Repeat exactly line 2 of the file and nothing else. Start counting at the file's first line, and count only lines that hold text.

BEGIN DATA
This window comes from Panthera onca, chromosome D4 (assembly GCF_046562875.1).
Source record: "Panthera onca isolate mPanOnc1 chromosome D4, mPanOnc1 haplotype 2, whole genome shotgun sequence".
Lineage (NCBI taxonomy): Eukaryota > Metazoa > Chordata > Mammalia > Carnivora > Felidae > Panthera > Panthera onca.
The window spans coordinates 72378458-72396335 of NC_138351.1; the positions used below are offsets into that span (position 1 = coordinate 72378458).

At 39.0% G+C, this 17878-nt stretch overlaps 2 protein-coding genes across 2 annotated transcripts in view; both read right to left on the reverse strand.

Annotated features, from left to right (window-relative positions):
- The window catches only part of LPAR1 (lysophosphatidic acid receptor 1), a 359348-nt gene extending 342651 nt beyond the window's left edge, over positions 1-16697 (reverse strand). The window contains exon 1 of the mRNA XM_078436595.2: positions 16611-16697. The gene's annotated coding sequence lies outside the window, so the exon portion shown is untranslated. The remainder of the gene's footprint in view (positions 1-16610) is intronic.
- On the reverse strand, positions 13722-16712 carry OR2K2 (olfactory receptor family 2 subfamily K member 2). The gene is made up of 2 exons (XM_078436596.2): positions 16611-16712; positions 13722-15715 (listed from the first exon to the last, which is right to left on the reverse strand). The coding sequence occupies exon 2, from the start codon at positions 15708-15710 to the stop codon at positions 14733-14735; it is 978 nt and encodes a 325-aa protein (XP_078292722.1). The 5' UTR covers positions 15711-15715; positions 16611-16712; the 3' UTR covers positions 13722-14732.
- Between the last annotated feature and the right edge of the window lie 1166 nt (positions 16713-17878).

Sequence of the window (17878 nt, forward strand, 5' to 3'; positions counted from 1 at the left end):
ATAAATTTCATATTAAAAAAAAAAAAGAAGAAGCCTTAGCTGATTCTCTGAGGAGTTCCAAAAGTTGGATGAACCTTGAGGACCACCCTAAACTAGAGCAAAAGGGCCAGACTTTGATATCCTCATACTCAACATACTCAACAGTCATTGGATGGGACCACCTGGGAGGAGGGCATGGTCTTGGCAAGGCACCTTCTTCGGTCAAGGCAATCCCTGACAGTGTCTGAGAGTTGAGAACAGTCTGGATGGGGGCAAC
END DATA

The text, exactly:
Source record: "Panthera onca isolate mPanOnc1 chromosome D4, mPanOnc1 haplotype 2, whole genome shotgun sequence".